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One of the side effects of this difference between the stellar and solar day is that the stars that we see in the night sky change over the course of a year. The Winter night sky will be different from the Summer night sky. In addition, if we could see the stars during the day, the constellation that we would see the Sun in also changes over the course of the year.(This is the basis of astrology. The Sun passes through twelve constellations which are the “signs” of the Zodiac in a year. The constellation in which the Sun is in on your birth date is your Sun sign.)

Sun’s position in Taurus on May 21, 2015

So now we can work out that there are 365.2563662 mean solar days to a sidereal year, which is slightly more than the 365.25 days per year we estimated earlier.

This means that if you wished to create a calendar that kept step with the sidereal year, you could start with the Julian calendar and then “fudge” it to make it more accurate

The Gregorian calendar, which is now used in most of the Western world is a result of such fudging.

The Gregorian calendar is accurate to within 1 day in several thousand years when it comes to keeping the calendar in step with the seasons (The aim of most calendars). To accomplish this, leap days were eliminated on century years that were not evenly divisible by 400. (1900 was not a leap year, but 2000 was.) So every 400 years there are 97 leap days added for a total of 146097 days vs 100 leap days for a total of 146100 with the Julian calendar.

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But hold on. With 365.2563662 days to a sidereal year, in 400 sidereal years, you end up with 146102.5465 days or over 5 days more than accounted for by the Gregorian calendar and 2.5465 days more than accounted for by the Julian calendar. This means if we want to keep step with the sidereal year, then the Julian calendar is a better fit than the Gregorian calendar and in order to make it an even better fit, we would have to add more leaps years not fewer.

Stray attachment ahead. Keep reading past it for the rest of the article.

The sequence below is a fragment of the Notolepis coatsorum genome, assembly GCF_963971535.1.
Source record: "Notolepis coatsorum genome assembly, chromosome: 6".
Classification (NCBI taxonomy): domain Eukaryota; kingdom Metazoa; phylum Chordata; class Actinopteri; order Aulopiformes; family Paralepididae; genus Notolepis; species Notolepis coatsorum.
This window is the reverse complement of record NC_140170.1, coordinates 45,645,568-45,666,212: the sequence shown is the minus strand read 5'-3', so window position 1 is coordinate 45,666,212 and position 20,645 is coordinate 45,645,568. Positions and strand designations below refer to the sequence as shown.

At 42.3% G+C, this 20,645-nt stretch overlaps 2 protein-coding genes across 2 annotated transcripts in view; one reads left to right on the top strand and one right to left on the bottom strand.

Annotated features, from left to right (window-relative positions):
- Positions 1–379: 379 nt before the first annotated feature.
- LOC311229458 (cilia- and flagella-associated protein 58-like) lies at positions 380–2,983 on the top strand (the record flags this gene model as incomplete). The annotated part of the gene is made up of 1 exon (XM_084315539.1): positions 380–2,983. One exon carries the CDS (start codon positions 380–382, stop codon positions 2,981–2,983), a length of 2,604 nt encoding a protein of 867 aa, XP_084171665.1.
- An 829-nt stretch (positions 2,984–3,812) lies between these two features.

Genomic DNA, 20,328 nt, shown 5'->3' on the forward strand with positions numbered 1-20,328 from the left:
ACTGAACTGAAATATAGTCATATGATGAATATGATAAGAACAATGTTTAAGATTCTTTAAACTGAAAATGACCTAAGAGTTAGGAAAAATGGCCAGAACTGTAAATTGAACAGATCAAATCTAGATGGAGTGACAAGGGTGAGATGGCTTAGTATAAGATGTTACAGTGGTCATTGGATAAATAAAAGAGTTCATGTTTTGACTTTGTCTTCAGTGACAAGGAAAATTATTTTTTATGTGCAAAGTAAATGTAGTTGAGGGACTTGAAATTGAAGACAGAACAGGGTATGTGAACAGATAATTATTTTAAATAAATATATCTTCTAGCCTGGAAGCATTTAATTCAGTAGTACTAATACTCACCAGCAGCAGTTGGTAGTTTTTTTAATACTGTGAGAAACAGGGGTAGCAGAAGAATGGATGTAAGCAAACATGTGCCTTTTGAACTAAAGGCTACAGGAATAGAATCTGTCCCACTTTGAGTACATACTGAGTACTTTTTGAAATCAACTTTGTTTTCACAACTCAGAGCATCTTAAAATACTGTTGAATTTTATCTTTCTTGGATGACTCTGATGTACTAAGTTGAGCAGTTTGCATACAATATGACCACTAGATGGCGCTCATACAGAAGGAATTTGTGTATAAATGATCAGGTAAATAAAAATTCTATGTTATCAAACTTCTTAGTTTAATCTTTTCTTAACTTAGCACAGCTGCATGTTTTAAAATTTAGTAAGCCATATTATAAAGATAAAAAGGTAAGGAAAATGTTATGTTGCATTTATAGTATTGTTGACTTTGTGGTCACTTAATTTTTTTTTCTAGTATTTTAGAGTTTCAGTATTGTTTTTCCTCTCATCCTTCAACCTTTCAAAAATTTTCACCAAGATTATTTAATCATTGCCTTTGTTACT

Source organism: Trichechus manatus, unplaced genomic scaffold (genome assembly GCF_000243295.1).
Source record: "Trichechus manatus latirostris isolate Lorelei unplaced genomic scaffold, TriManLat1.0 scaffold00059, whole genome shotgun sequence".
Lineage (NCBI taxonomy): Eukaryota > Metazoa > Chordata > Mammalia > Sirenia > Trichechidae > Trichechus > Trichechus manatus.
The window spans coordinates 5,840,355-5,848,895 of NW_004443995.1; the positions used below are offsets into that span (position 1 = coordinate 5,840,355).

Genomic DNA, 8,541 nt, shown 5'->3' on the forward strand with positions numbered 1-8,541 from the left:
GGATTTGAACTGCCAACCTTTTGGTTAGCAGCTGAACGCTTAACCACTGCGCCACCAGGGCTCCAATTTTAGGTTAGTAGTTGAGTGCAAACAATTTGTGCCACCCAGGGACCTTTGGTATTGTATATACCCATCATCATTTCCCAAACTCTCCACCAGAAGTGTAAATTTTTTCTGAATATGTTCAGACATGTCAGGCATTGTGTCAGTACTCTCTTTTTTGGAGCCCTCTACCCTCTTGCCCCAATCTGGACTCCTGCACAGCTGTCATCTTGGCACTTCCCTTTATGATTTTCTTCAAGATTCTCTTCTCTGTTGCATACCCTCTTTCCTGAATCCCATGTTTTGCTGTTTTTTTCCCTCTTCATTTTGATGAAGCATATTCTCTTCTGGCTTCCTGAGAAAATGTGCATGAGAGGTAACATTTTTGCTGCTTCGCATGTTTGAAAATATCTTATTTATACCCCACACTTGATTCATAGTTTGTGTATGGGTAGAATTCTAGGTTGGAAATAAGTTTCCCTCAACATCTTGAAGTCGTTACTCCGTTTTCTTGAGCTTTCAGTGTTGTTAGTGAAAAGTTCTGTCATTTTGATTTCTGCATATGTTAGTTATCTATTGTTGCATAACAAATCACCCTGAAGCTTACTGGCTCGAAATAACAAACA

But the Gregorian year is a closer fit to the change of the seasons, why is it a worse fit to the sidereal year?

The reason is that the sidereal year and the seasons do not keep in step.

To understand why this is, we need to look into what causes the seasons, and this is the tilt of the Earth’s axis with respect to the Sun.

When the Northern hemisphere leans toward the Sun we have Summer, and when the Northern hemisphere leans away from it we have Winter. The moment the Northern hemisphere is inclined at its greatest to the Sun is called the Summer solstice and when it is inclined away by the greatest amount, it is called the Winter solstice. The Autumn and Spring (or Vernal) equinoxes are when the tilt is neither towards nor away.

The Northernmost line of latitude where the Sun can be directly overhead (during the Summer Solstice) is called the Tropic of Cancer.(so-called because astrologically speaking, the Sun sign at this time is Cancer.) The Southernmost line of latitude where the Sun can be directly overhead during the Winter solstice is the Tropic of Capricorn, so named for the same reason.)

The time period between Vernal equinoxes is called a tropical year. Because during this period the Sun goes from being directly overhead the equator at noon to overhead the Tropic of Cancer, to over the equator, to over the Tropic of Capricorn, and finally back to the equator again. This is also the seasonal year and so the Gregorian calendar is designed to fit the tropical year.

Now if this were all there was to it, and the Earth’s axis always pointed in the same direction with respect to the stars, the seasons would keep in step with the Earth’s trip around the Sun and the tropical year and sidereal year would be equal in length. But as we saw above, this isn’t the case.

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The truth is that the Earth’s axis doesn’t stay fixed with respect to the stars; It “wobbles” like a spinning top. This wobble is called precession.

A spinning top precesses because it is trying to fall over. Gravity pulls on it and applies torque to the axis of rotation. The top, in turn, tries to preserve angular momentum, and the torque is converted to a precession of the axis.